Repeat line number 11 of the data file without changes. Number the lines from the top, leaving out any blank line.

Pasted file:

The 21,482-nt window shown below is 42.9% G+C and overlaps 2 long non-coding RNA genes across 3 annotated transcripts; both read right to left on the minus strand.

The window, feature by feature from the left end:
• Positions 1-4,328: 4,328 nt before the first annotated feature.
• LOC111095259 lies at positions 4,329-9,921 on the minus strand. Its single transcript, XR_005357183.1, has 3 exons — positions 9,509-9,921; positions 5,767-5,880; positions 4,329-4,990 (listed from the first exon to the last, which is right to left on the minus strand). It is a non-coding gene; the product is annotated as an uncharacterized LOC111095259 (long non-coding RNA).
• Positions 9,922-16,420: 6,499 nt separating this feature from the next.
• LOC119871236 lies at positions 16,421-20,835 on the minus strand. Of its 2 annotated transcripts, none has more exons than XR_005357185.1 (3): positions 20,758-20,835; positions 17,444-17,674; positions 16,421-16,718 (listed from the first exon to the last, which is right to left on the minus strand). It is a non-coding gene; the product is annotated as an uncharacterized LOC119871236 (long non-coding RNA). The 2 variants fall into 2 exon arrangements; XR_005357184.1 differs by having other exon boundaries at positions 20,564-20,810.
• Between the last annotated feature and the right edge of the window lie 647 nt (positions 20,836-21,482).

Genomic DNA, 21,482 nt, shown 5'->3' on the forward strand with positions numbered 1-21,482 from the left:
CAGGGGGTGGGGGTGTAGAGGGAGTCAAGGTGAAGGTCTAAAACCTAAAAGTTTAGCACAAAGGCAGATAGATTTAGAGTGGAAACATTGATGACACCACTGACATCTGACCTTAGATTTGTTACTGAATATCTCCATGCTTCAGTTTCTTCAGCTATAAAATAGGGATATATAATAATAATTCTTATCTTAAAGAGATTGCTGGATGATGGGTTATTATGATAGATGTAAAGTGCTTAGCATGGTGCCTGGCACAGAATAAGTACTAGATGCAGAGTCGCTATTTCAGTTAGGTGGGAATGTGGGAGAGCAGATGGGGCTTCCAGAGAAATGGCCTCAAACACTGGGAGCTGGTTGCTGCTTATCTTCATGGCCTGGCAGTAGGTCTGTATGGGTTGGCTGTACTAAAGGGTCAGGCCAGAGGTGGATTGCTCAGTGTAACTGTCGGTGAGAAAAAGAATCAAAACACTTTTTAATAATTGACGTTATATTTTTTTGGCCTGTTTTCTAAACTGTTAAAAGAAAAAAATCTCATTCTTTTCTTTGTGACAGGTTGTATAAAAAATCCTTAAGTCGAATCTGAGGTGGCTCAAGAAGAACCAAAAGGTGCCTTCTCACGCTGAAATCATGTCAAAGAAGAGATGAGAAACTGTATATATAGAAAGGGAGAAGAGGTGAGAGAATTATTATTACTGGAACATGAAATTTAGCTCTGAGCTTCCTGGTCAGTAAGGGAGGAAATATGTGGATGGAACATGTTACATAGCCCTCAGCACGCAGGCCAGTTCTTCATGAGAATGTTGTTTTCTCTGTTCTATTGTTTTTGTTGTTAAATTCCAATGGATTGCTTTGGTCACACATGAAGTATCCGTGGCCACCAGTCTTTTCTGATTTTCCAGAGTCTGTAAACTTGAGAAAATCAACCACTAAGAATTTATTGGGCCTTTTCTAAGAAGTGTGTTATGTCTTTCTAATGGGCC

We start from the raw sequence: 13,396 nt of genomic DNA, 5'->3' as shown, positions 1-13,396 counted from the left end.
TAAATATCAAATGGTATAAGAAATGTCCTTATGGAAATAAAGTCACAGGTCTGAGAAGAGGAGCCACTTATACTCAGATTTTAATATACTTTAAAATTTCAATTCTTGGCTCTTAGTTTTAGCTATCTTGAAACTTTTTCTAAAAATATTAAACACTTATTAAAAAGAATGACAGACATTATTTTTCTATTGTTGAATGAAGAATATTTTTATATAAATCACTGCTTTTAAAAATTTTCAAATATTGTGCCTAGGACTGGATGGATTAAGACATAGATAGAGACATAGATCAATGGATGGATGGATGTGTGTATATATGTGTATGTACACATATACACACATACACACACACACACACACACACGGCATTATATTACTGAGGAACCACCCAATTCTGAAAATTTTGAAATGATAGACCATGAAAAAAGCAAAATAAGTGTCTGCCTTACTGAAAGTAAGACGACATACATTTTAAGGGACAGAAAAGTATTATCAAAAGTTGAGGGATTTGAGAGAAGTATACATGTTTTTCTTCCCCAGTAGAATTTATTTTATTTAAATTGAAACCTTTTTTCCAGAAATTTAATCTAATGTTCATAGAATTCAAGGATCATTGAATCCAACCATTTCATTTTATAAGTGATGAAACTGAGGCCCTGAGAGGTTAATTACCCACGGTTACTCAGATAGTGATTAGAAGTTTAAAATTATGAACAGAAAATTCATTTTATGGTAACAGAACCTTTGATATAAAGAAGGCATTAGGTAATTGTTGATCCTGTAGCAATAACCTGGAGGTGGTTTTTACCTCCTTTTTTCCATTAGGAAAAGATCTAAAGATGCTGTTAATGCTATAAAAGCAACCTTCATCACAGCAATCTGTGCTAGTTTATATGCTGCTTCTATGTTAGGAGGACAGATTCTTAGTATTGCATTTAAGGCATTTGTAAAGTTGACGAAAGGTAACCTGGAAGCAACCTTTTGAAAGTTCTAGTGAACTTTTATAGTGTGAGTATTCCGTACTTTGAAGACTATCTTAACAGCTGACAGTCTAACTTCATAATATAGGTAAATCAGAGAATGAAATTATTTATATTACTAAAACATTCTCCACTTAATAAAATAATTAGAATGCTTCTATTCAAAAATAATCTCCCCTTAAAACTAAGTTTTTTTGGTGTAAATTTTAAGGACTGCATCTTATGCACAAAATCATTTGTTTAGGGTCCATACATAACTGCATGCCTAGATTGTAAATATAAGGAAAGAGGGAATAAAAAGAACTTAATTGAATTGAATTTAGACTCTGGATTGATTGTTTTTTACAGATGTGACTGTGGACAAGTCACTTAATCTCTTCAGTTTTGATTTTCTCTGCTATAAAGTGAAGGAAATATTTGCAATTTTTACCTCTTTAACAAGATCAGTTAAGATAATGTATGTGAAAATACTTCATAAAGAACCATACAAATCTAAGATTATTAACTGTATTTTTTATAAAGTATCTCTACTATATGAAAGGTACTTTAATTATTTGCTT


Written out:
TAAATATCAAATGGTATAAGAAATGTCCTTATGGAAATAAAGTCACAGGTCTGAGAAGAGGAGCCACTTATACTCAGATTTTAATATACTTTAAAATTTCAATTCTTGGCTCTTAGTTTTAGCTATCTTGAAACTTTTTCTAAAAATATTAAACACTTATTAAAAAGAATGACAGACATTATTTTTCTATTGTTGAATGAAGAATATTTTTATATAAATCACTGCTTTTAAAAATTTTCAAATATTGTGCCTAGGACTGGATGGATTAAGACATAGATAGAGACATAGATCAATGGATGGATGGATGTGTGTATATATGTGTATGTACACATATACACACATACACACACACACACACACACACGGCATTATATTACTGAGGAACCACCCAATTCTGAAAATTTTGAAATGATAGACCATGAAAAAAGCAAAATAAGTGTCTGCCTTACTGAAAGTAAGACGACATACATTTTAAGGGACAGAAAAGTATTATCAAAAGTTGAGGGATTTGAGAGAAGTATACATGTTTTTCTTCCCCAGTAGAATTTATTTTATTTAAATTGAAACCTTTTTTCCAGAAATTTAATCTAATGTTCATAGAATTCAAGGATCATTGAATCCAACCATTTCATTTTATAAGTGATGAAACTGAGGCCCTGAGAGGTTAATTACCCACGGTTACTCAGATAGTGATTAGAAGTTTAAAATTATGAACAGAAAATTCATTTTATGGTAACAGAACCTTTGATATAAAGAAGGCATTAGGTAATTGTTGATCCTGTAGCAATAACCTGGAGGTGGTTTTTACCTCCTTTTTTCCATTAGGAAAAGATCTAAAGATGCTGTTAATGCTATAAAAGCAACCTTCATCACAGCAATCTGTGCTAGTTTATATGCTGCTTCTATGTTAGGAGGACAGATTCTTAGTATTGCATTTAAGGCATTTGTAAAGTTGACGAAAGGTAACCTGGAAGCAACCTTTTGAAAGTTCTAGTGAACTTTTATAGTGTGAGTATTCCGTACTTTGAAGACTATCTTAACAGCTGACAGTCTAACTTCATAATATAGGTAAATCAGAGAATGAAATTATTTATATTACTAAAACATTCTCCACTTAATAAAATAATTAGAATGCTTCTATTCAAAAATAATCTCCCCTTAAAACTAAGTTTTTTTGGTGTAAATTTTAAGGACTGCATCTTATGCACAAAATCATTTGTTTAGGGTCCATACATAACTGCATGCCTAGATTGTAAATATAAGGAAAGAGGGAATAAAAAGAACTTAATTGAATTGAATTTAGACTCTGGATTGATTGTTTTTTACAGATGTGACTGTGGACAAGTCACTTAATCTCTTCAGTTTTGATTTTCTCTGCTATAAAGTGAAGGAAATATTTGCAATTTTTACCTCTTTAACAAGATCAGTTAAGATAATGTATGTGAAAATACTTCATAAAGAACCATACAAATCTAAGATTATTAACTGTATTTTTTATAAAGTATCTCTACTATATGAAAGGTACTTTAATTATTTGCTT